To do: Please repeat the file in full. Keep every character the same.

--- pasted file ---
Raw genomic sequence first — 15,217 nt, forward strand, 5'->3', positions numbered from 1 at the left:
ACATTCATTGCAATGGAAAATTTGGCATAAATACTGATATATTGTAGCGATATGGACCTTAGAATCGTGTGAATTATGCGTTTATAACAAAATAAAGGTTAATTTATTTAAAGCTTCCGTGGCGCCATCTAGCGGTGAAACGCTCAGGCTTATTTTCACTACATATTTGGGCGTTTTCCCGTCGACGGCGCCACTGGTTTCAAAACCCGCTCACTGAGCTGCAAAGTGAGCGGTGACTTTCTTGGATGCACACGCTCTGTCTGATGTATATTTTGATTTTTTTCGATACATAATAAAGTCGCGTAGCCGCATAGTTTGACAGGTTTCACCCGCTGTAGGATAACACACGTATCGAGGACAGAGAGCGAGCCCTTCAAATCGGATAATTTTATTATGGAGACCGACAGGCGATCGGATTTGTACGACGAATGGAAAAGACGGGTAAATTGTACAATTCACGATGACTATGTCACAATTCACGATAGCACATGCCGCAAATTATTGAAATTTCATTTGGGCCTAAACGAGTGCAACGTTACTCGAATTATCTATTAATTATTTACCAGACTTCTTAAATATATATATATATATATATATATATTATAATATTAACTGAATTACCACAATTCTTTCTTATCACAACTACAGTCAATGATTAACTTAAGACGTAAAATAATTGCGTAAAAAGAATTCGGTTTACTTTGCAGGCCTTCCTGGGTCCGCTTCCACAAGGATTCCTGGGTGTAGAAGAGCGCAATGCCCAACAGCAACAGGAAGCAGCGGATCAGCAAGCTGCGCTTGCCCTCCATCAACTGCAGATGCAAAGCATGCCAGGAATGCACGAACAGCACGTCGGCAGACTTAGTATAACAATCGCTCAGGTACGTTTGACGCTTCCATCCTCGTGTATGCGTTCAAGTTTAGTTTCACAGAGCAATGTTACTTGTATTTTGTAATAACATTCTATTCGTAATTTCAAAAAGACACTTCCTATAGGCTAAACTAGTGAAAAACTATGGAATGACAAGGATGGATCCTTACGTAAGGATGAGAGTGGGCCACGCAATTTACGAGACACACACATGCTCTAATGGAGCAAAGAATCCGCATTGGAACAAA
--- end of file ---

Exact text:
Raw genomic sequence first — 15,217 nt, forward strand, 5'->3', positions numbered from 1 at the left:
ACATTCATTGCAATGGAAAATTTGGCATAAATACTGATATATTGTAGCGATATGGACCTTAGAATCGTGTGAATTATGCGTTTATAACAAAATAAAGGTTAATTTATTTAAAGCTTCCGTGGCGCCATCTAGCGGTGAAACGCTCAGGCTTATTTTCACTACATATTTGGGCGTTTTCCCGTCGACGGCGCCACTGGTTTCAAAACCCGCTCACTGAGCTGCAAAGTGAGCGGTGACTTTCTTGGATGCACACGCTCTGTCTGATGTATATTTTGATTTTTTTCGATACATAATAAAGTCGCGTAGCCGCATAGTTTGACAGGTTTCACCCGCTGTAGGATAACACACGTATCGAGGACAGAGAGCGAGCCCTTCAAATCGGATAATTTTATTATGGAGACCGACAGGCGATCGGATTTGTACGACGAATGGAAAAGACGGGTAAATTGTACAATTCACGATGACTATGTCACAATTCACGATAGCACATGCCGCAAATTATTGAAATTTCATTTGGGCCTAAACGAGTGCAACGTTACTCGAATTATCTATTAATTATTTACCAGACTTCTTAAATATATATATATATATATATATATATTATAATATTAACTGAATTACCACAATTCTTTCTTATCACAACTACAGTCAATGATTAACTTAAGACGTAAAATAATTGCGTAAAAAGAATTCGGTTTACTTTGCAGGCCTTCCTGGGTCCGCTTCCACAAGGATTCCTGGGTGTAGAAGAGCGCAATGCCCAACAGCAACAGGAAGCAGCGGATCAGCAAGCTGCGCTTGCCCTCCATCAACTGCAGATGCAAAGCATGCCAGGAATGCACGAACAGCACGTCGGCAGACTTAGTATAACAATCGCTCAGGTACGTTTGACGCTTCCATCCTCGTGTATGCGTTCAAGTTTAGTTTCACAGAGCAATGTTACTTGTATTTTGTAATAACATTCTATTCGTAATTTCAAAAAGACACTTCCTATAGGCTAAACTAGTGAAAAACTATGGAATGACAAGGATGGATCCTTACGTAAGGATGAGAGTGGGCCACGCAATTTACGAGACACACACATGCTCTAATGGAGCAAAGAATCCGCATTGGAACAAA